Lessons learned so far in Armenia’s search for energy efficient housing

In June 2012 the Armenian National Social Housing Foundation (ASBA) signed up to facilitate the sustained development of energy efficient buildings. Just three years on and the energy efficient obligations are already under way in a number of new housing schemes, particularly in poor villages where housing is much needed. There are also many projects which have been implemented in Dilijan, and the success of the new energy efficient policy in building construction can be gathered from this.
Measuring the success of the new policies
Building new homes is a priority for ensuring the next generation of Armenians has affordable places to live. With rising energy bills, a growing population, and an abundance of refugees from Syria adding to the problems, it’s hoped that low-cost, energy efficient construction projects can go some way to managing these problems and keeping them under control.
Reduced energy bills and reduced emissions
In integrating energy efficiency into the building of all new homes in Armenia, there have been many new benefits discovered that were not immediately apparent beforehand. One of the most significant is in the low costs involved.

By ensuring that all new housing is up to the highest standards of energy efficiency, not only are people provided with a comfortable, modern, place to live, their energy bills will be significantly lower and they will have less of an impact on the precious resources of the country. Integrating an energy efficient philosophy right from the preliminary design phase allows the best and cheapest solutions to be found. It is in these early stages that materials and technical solutions can be found that are not just energy efficient, but hat also cost far less than the renovation of existing buildings.
Adding energy efficiency measure to convert existing building can be very costly for a number of reasons. The structural integrity of a building is often compromised and ensuring that it is sound requires a lengthy process involving many professionals from the building and architecture industries. The logistics, as well as the materials, are what brings the cost of renovation of existing buildings higher that the construction of new buildings.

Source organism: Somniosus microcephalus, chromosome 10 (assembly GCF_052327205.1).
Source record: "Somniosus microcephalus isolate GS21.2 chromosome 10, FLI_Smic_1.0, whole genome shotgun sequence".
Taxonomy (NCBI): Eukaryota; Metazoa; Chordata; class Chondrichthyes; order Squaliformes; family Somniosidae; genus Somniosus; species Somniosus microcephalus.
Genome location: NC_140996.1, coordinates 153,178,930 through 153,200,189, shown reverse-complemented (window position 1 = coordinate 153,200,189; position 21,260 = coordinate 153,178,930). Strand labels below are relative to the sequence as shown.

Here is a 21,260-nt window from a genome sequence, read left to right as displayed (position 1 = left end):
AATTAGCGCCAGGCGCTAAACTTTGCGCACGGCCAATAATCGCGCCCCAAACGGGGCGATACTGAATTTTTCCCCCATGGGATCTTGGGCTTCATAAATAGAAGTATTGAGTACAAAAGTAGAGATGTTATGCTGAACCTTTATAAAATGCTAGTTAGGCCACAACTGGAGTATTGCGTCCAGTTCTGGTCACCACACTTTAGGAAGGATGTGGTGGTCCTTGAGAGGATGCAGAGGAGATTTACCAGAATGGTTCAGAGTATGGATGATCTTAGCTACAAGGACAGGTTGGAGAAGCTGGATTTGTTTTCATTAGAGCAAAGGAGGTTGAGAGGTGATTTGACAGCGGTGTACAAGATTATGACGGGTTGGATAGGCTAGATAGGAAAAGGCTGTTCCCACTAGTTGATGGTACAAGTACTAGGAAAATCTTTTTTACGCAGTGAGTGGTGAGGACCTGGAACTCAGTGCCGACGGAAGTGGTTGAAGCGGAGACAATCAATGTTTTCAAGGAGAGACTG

In the new buildings constructed so far it has been found that the energy efficiency measure can reduce the demand for heating by half. This is due to effective insulation, which is not present in many existing buildings. With energy bills creeping up, this is welcome news to low income Armenians as it improves the affordability of utilities allowing them to focus on other costs of living.
Modern housing makes life easier for disadvantaged people
Much of the housing in Armenia’s villages is not fit for modern life. Many elderly people and disabled people find living in the dilapidated housing that predominates to be almost impossible. Implementing designs, such as wheelchair access can be almost impossible in many of the old style of housing, as well as being very costly. The new energy efficient housing integrates modernity into the design and can take individual requirements into consideration, making life easier for elderly or disabled residents.
While the majority of people agree that building modern, energy efficient housing is the best way to ensure the future population has somewhere to live, there have been many lessons learned in the few years that projects such as those in Dilijan have been underway.
The success of the projects leads to further pressure on the government to perform
The beneficial results of the new policies, as seen so far in many new building projects, can be used to put further pressure on and to advise the government to enforce energy requirements in the construction sector. Whereas the construction sector would complain of increased costs in times gone by, the findings show that the costs of energy efficient building projects can be lower that renovation.
The improvement of the energy efficiency performance of Armenia’s new building projects is not just a vital part of the country’s national and international policy, but is a key part of growth in the green sector and sustainable development strategy to counteract the effects of climate change, population growth, and poor standard of living. The success so far reinforces the importance of paying close attention to the country’s success in energy efficient buildings and provides a beacon of hope for the future.
Article written by Gemma Podmore

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June 2020